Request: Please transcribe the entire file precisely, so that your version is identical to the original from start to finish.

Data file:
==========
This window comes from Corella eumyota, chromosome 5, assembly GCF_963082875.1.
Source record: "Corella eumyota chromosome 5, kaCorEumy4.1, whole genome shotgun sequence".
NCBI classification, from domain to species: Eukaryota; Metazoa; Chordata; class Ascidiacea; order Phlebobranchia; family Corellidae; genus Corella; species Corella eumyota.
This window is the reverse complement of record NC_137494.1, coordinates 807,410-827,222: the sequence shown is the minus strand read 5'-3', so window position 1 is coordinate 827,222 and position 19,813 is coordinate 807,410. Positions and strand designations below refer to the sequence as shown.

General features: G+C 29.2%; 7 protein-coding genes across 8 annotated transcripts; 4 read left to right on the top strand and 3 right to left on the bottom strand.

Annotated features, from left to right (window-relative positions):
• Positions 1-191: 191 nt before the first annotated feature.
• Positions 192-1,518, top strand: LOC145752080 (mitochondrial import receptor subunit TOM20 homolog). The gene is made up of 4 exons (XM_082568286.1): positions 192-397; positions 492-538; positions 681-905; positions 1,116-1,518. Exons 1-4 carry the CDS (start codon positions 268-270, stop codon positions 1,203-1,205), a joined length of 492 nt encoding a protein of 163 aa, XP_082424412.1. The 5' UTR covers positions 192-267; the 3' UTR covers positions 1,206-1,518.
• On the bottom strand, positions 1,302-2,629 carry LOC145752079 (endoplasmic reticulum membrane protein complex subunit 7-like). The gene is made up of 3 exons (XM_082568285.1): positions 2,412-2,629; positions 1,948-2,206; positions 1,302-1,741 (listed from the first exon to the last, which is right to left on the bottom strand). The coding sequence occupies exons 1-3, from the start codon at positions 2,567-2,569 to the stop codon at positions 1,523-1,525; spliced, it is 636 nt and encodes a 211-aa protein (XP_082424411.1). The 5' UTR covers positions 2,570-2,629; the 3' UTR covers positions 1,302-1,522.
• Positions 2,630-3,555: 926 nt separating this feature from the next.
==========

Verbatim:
This window comes from Corella eumyota, chromosome 5, assembly GCF_963082875.1.
Source record: "Corella eumyota chromosome 5, kaCorEumy4.1, whole genome shotgun sequence".
NCBI classification, from domain to species: Eukaryota; Metazoa; Chordata; class Ascidiacea; order Phlebobranchia; family Corellidae; genus Corella; species Corella eumyota.
This window is the reverse complement of record NC_137494.1, coordinates 807,410-827,222: the sequence shown is the minus strand read 5'-3', so window position 1 is coordinate 827,222 and position 19,813 is coordinate 807,410. Positions and strand designations below refer to the sequence as shown.

General features: G+C 29.2%; 7 protein-coding genes across 8 annotated transcripts; 4 read left to right on the top strand and 3 right to left on the bottom strand.

Annotated features, from left to right (window-relative positions):
• Positions 1-191: 191 nt before the first annotated feature.
• Positions 192-1,518, top strand: LOC145752080 (mitochondrial import receptor subunit TOM20 homolog). The gene is made up of 4 exons (XM_082568286.1): positions 192-397; positions 492-538; positions 681-905; positions 1,116-1,518. Exons 1-4 carry the CDS (start codon positions 268-270, stop codon positions 1,203-1,205), a joined length of 492 nt encoding a protein of 163 aa, XP_082424412.1. The 5' UTR covers positions 192-267; the 3' UTR covers positions 1,206-1,518.
• On the bottom strand, positions 1,302-2,629 carry LOC145752079 (endoplasmic reticulum membrane protein complex subunit 7-like). The gene is made up of 3 exons (XM_082568285.1): positions 2,412-2,629; positions 1,948-2,206; positions 1,302-1,741 (listed from the first exon to the last, which is right to left on the bottom strand). The coding sequence occupies exons 1-3, from the start codon at positions 2,567-2,569 to the stop codon at positions 1,523-1,525; spliced, it is 636 nt and encodes a 211-aa protein (XP_082424411.1). The 5' UTR covers positions 2,570-2,629; the 3' UTR covers positions 1,302-1,522.
• Positions 2,630-3,555: 926 nt separating this feature from the next.